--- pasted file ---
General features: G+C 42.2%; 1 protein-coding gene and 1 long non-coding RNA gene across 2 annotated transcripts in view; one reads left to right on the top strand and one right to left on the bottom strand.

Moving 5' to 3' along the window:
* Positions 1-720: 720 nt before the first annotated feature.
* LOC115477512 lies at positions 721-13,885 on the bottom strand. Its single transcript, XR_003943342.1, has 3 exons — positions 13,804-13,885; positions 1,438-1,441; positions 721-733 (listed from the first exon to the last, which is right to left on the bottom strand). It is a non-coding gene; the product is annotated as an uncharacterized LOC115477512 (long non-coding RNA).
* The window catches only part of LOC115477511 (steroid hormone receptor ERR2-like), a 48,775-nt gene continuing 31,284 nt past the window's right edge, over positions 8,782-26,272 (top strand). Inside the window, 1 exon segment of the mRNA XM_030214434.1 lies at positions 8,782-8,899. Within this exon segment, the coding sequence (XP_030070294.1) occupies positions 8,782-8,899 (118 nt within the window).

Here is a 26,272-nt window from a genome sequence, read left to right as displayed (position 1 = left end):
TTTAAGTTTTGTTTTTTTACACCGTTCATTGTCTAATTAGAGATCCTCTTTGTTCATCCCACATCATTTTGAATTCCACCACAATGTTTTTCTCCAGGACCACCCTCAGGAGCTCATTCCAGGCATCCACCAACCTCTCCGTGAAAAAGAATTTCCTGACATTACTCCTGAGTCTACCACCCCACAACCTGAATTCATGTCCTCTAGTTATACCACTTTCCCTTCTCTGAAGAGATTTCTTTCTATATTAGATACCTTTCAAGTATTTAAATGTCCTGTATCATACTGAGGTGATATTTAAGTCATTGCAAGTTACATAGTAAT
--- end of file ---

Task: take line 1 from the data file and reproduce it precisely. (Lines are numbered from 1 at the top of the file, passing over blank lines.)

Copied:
General features: G+C 42.2%; 1 protein-coding gene and 1 long non-coding RNA gene across 2 annotated transcripts in view; one reads left to right on the top strand and one right to left on the bottom strand.